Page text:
ADRIANA IS NOT DEAD!!! And I've got an expert theory (my own) to prove it. I'll break it all down on Monday after the premiere! Just remember that you heard it here first!!

Stay tuned, Intelligentsia. . . .

Sunday, March 05, 2006

It Just Got Easier Out Here For A Pimp

Three 6 Mafia celebrate their Oscar win at the Kodak Theater in Hollywood.

"Martin Scorsese - 0 Oscars...
Three 6 Mafia - 1."
-Jon Stewart, host of the 78th Annual Academy Awards

I REMEMBER DEBATING with a friend last year about Jamie Foxx's nomination for best actor for his uncanny portrayal in Ray. My friend had all the confidence in the world that Foxx would win in a landslide. I, however, didn't have faith that the Academy would hand over the coveted statuette to a black actor so easily. After dissing Denzel Washington for the award twice (Malcolm X, 1993; The Hurricane, 2000), I was convinced that Foxx would fall victim as well. I figured, if they wouldn't give it to Denzel for his gripping embodiment of Malcolm X, they weren't going to give it to Jamie for playing Ray Charles. Needless to say, I discovered astounding new belief in the Academy. And last night's 78th Annual Awards buttressed my faith even more.

To see an off-the-mainstream-radar rap group like Three 6 Mafia be nominated for an Oscar with a song entitled "It's Hard Out Here for a Pimp" is just plain cool. To see them perform the song live at the event is cutting-edge. But to see them actually win the coveted statuette is . . . well, amazing! It's clearly yet another instance of how rap music is helping us realize the American Dream. Three 6 Mafia will probably melt down their Oscars to make iced-out gold grills for their teeth, but who cares!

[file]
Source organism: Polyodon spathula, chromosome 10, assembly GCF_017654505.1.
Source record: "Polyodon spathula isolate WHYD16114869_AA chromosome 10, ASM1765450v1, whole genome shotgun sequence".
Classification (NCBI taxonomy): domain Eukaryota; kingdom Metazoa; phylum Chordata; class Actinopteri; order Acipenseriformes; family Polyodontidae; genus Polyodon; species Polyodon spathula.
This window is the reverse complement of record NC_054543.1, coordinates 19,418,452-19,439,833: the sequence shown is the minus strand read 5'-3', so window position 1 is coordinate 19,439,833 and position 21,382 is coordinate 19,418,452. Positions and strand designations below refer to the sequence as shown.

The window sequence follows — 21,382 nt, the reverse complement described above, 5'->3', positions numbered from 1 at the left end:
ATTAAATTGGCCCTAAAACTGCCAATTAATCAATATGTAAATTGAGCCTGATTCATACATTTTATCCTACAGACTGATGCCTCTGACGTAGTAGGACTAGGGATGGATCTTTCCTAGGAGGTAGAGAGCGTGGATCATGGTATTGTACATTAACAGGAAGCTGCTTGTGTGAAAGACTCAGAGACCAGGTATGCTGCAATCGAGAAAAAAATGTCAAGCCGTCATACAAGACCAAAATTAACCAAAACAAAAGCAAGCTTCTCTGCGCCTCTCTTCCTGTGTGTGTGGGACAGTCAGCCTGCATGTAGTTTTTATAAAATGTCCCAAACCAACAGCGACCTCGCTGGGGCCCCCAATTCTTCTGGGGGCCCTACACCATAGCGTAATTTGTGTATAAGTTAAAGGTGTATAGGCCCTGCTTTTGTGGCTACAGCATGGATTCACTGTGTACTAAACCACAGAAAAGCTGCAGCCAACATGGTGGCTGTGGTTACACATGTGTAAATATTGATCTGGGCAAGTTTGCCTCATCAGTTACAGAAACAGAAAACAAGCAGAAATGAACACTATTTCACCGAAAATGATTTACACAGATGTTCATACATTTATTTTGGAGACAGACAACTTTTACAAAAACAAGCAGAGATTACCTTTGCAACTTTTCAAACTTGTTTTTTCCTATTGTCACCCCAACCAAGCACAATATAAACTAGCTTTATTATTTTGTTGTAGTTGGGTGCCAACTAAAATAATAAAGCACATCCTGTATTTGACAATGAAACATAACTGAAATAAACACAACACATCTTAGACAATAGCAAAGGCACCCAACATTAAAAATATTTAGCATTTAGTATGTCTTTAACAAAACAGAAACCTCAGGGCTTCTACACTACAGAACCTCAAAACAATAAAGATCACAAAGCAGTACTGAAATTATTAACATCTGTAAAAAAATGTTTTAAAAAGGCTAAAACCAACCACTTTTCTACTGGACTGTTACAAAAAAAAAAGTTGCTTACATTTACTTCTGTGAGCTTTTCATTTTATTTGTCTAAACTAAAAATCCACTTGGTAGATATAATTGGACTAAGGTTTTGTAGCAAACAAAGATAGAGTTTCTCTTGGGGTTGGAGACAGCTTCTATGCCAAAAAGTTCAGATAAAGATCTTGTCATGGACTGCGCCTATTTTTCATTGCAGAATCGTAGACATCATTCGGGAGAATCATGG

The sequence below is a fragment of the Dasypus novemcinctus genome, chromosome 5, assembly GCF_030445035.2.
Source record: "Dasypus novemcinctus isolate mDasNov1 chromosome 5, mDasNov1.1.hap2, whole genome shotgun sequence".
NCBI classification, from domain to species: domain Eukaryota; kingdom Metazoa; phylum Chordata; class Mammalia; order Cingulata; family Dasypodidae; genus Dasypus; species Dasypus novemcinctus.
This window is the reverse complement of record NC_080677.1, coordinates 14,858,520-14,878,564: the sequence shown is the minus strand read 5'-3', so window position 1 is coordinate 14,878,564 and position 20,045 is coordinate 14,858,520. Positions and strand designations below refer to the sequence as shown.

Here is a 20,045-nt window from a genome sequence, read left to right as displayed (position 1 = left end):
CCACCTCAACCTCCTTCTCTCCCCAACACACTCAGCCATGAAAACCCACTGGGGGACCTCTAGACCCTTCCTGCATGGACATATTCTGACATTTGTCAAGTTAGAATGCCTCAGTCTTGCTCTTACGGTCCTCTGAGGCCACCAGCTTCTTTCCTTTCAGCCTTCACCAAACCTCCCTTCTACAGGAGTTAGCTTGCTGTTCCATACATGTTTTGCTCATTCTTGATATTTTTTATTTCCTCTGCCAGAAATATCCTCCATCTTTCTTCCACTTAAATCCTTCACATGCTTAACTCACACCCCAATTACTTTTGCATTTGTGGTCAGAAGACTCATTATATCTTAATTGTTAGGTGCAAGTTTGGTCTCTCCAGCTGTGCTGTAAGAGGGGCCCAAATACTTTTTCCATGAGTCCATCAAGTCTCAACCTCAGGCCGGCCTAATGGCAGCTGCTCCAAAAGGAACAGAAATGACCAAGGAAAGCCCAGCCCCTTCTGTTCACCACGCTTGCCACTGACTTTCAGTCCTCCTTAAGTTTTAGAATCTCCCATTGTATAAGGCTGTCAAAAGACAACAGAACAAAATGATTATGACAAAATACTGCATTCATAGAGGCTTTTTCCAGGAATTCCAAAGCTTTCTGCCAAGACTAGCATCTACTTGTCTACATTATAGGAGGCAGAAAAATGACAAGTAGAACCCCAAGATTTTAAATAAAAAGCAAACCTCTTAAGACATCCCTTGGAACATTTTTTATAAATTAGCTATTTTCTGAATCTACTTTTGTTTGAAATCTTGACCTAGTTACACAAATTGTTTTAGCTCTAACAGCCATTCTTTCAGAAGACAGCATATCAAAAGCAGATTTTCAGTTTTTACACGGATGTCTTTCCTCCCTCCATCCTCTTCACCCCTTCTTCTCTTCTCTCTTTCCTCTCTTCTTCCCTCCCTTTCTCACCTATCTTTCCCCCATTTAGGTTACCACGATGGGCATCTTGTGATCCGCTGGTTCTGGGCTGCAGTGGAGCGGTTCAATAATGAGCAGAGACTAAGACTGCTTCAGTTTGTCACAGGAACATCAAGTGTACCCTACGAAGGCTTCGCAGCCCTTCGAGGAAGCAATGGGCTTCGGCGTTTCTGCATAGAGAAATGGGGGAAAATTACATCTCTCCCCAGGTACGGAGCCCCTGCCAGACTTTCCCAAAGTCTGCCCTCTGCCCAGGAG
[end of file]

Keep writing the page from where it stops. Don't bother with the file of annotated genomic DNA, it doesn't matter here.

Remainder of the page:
Three 6 Mafia add Oscar gold to their bling.

I had the distinguished honor of interviewing Samuel L. Jackson last summer for LA-based UNleashed magazine, and here's what he said about the Academy's new recognition of black actors:

"I wouldn't exactly say the Academy is coming around to recognizing black actors. I will say that the voting populace of the Academy is getting younger. The older [conservative] members are dying out. Each person that gets nominated becomes a member of the Academy automatically, and the younger members' tastes are radically different from the old guard. So because the new, younger members are more culturally diverse in their experiences, you have a fairer, clearer voting structure among the peer groups."

Jackson also accurately predicted in the interview that Terrence Howard would be the next big thing in Black Hollywood. "Terrence is extremely talented. He did such an incredible job in Hustle & Flow that he deserves to occupy the next big slot in Hollywood."

So let's give it up to the Academy, Intelligentsia! And let's congratulate Three 6 Mafia, Taraji Henson, Terrence Howard, Ludacris, and everyone in hip-hop culture making contributions to Hollywood. The best has yet to come!

Terrence Howard pimp-walks down the red carpet.

Taraji Henson: "You know it's haaaard out here when you're de-LISH!"

Chris "Ludacris" Bridges: Will he soon knock LL Cool J out of the box?

Queen Latifah throws up a peace sign to the fans!

Will & Jada Pinkett Smith: "Baby, we're the GREATEST!" Awww!

Stay tuned, Intelligentsia . . .
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Location: Jersey City, New York

Joel is a New York-based magazine journalist who has penned articles for KING, VIBE, Star, Us Weekly, Black Enterprise, XXL, and GIANT.